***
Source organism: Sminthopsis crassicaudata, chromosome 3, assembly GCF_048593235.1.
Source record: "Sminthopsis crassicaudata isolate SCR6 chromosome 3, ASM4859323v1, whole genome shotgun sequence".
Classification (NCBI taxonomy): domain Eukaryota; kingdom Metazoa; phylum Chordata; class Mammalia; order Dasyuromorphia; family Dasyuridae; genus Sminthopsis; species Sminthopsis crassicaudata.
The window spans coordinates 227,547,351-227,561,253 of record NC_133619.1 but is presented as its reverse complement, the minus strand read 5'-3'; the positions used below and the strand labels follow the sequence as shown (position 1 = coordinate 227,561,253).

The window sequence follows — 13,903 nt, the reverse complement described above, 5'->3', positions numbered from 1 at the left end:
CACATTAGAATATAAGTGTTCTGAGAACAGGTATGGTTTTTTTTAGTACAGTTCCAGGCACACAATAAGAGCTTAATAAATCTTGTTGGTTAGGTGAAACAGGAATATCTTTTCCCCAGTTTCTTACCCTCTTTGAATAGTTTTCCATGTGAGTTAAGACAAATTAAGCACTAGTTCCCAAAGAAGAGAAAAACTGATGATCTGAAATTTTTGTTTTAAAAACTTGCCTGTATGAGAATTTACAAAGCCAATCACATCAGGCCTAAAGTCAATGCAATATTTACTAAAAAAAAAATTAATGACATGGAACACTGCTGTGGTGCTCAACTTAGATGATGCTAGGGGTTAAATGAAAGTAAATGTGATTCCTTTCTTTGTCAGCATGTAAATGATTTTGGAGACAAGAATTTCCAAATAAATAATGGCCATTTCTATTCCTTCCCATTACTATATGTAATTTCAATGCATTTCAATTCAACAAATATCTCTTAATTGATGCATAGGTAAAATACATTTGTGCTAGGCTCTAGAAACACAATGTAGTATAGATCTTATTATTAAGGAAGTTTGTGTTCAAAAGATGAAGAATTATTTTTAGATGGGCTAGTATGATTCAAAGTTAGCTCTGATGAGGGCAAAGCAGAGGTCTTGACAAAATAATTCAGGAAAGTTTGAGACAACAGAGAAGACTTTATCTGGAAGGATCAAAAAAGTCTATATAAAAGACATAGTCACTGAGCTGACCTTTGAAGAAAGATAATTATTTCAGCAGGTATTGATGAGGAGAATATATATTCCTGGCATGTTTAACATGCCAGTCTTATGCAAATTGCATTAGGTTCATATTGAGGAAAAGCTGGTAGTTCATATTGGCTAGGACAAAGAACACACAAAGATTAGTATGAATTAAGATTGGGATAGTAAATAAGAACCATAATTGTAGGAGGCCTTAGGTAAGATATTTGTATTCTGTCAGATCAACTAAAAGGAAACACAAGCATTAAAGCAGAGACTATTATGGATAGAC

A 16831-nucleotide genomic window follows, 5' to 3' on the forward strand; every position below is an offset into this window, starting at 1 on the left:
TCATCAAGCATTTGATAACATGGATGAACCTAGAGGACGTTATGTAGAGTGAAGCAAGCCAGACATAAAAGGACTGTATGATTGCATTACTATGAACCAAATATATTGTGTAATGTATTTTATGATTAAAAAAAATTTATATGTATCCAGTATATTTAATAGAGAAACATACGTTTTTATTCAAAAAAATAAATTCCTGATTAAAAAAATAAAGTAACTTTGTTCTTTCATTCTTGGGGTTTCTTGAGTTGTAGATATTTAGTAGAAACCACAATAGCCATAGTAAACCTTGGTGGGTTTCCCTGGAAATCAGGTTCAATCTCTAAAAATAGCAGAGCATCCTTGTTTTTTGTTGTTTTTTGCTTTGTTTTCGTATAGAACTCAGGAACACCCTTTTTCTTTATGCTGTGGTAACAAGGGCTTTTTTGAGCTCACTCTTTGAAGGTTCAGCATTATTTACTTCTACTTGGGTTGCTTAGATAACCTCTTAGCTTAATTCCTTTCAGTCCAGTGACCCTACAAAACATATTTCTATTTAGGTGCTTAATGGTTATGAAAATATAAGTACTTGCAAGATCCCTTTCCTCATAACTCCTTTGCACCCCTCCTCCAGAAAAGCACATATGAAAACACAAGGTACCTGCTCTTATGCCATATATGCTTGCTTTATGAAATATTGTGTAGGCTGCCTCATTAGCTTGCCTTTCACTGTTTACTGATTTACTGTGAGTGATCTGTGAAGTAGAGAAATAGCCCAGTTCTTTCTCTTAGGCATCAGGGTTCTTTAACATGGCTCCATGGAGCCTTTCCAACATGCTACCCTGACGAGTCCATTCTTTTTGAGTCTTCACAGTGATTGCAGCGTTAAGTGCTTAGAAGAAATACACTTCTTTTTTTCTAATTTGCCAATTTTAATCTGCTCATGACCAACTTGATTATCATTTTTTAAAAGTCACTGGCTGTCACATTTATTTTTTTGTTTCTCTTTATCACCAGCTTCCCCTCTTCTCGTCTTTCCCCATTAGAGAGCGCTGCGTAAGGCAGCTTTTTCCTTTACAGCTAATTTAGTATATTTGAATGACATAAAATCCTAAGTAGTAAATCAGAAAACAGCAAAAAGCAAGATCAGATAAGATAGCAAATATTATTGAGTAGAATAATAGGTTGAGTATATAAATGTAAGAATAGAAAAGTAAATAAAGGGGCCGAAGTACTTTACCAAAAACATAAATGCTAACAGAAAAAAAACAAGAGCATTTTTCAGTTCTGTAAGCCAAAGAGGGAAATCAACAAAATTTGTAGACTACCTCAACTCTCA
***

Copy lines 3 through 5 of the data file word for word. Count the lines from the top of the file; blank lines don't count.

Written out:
Classification (NCBI taxonomy): domain Eukaryota; kingdom Metazoa; phylum Chordata; class Mammalia; order Dasyuromorphia; family Dasyuridae; genus Sminthopsis; species Sminthopsis crassicaudata.
The window spans coordinates 227,547,351-227,561,253 of record NC_133619.1 but is presented as its reverse complement, the minus strand read 5'-3'; the positions used below and the strand labels follow the sequence as shown (position 1 = coordinate 227,561,253).

The window sequence follows — 13,903 nt, the reverse complement described above, 5'->3', positions numbered from 1 at the left end: